Title: Let Them Come
Platform: PC (reviewed)
Developer: Tuatara Games
Publisher: Versus Evil
Release date: October 3, 2017
Price: £4.00 / $5.00
TL;DR: 90’s style game with 16-Bit graphics, 2-D side scrolling horde mode shooter, with pumping soundtrack. Lots of grinding for upgrades.
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It feels like 1985, an action soundtrack is pumping out of the boombox and I’m recreating a scene from the movie ‘Aliens’. Welcome to ‘Let Them Come’, a 2-D pixel art shoot‘em up from developer Tuatara Games, and published by Versus Evil.

The pixilated retro art style is perfectly suited to this game and just adds to the tempo and aesthetic feel of the side-scroll arcade shooter. You play as Rock Gunar, a gun-toting dispatcher of xenomorphs.

After a very short story intro, giving you some vague background information as to your mission, you’re dispatched to explore the cargo hold of a now derelict spaceship. There’s no flashy CGI cutscenes or animation, this is more in keeping with late 80’s / early 90’s shooting games on the Megadrive and SNES. All you get is some transition effects showing a close-up of Rock’s face puffing on his cigar and the big gun is cocked, locked, and ready to rock.

Once Rock has entered the ship, a quick and simple tutorial guides you through the basics of the game. How to purchase and equip passive skills, secondary weapons like grenades and throwing knives, and different types of ammunition including armour piercing and explosive rounds. Once this is complete, you’re told to ‘click on the gun’ and cue the action.

The controls for ‘Let Them Come’ are simple – in a good way, using only the mouse buttons and the spacebar. The aiming is controlled by the movement of the mouse on a vertical plane, raising and lowering the angle of the mounted machine gun. This movement does feel lacking and a little disjointed as it doesn’t relate very well to the on-screen crosshair.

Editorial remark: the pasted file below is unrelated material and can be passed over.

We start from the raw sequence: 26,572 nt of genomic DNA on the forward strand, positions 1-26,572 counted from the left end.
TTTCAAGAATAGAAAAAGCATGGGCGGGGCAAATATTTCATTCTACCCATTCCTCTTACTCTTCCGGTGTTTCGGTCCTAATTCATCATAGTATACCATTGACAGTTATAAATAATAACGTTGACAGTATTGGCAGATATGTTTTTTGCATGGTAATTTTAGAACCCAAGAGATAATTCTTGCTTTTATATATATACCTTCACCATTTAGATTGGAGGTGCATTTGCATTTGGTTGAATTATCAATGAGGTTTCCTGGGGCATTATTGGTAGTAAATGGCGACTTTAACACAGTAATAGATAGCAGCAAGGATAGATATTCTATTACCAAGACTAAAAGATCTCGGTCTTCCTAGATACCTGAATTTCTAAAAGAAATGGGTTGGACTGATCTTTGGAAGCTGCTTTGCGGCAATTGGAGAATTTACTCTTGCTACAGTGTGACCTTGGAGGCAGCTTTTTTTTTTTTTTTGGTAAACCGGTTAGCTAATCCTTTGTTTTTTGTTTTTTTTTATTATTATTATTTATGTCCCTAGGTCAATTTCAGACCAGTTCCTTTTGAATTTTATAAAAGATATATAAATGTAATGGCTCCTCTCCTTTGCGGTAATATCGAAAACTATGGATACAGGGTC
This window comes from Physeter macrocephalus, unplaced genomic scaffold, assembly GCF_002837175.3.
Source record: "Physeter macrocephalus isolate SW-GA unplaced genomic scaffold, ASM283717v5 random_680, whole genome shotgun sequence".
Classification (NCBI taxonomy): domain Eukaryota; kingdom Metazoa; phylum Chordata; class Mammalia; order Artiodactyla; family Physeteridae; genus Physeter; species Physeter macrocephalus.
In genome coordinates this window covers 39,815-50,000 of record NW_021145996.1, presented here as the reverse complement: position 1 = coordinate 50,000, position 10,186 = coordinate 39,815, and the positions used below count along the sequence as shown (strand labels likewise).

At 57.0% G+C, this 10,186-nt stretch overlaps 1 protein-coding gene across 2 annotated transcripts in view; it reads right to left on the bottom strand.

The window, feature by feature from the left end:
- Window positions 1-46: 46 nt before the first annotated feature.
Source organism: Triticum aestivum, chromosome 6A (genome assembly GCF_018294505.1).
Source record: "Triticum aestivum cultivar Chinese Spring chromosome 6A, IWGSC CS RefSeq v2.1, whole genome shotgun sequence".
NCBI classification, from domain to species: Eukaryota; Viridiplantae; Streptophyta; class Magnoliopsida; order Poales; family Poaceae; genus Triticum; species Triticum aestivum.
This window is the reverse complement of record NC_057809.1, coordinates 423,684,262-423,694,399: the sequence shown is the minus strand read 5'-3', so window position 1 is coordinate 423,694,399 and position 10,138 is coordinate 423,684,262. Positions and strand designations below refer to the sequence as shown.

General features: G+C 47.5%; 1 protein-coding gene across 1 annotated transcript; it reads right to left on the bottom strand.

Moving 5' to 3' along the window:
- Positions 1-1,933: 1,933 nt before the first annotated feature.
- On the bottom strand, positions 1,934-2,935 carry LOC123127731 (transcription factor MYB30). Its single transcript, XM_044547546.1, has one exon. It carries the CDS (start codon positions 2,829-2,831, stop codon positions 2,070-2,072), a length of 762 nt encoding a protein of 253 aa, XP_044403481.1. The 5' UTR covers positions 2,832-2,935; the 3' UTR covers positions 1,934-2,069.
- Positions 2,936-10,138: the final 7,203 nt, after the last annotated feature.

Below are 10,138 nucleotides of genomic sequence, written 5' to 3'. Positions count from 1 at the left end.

The learning curve is well paced, with small monsters running at you, and then as you clear the waves, the space cretins grow in size and frequency. The more you kill in a row or in combination with another action, like a grenade or knife throw, the quicker your combo bar fills and access to the use of a power-up skill is granted.

The power-ups are a mini-game of their own, needing you to click on the icon as the bar fills to get the most out of it. The higher the bar fills the more power it has, but be warned. If you let the bar overflow the power-up still works but at its lowest possible setting.

One of the highlights of Let Them Come is the Boss battles. Harking back to games like R-Type, once you’ve dispatched the never-ending waves of alien scum, you’re rewarded with a terrifying treat, in the form of a giant, horrific looking boss mob. The bosses have some mechanics to overcome to defeat them, which without looking at a guide, will entail a little trial and error to see what perks and ammunition are best to render the Xeno into a pile of squishy mush. Once the boss is defeated the level is over.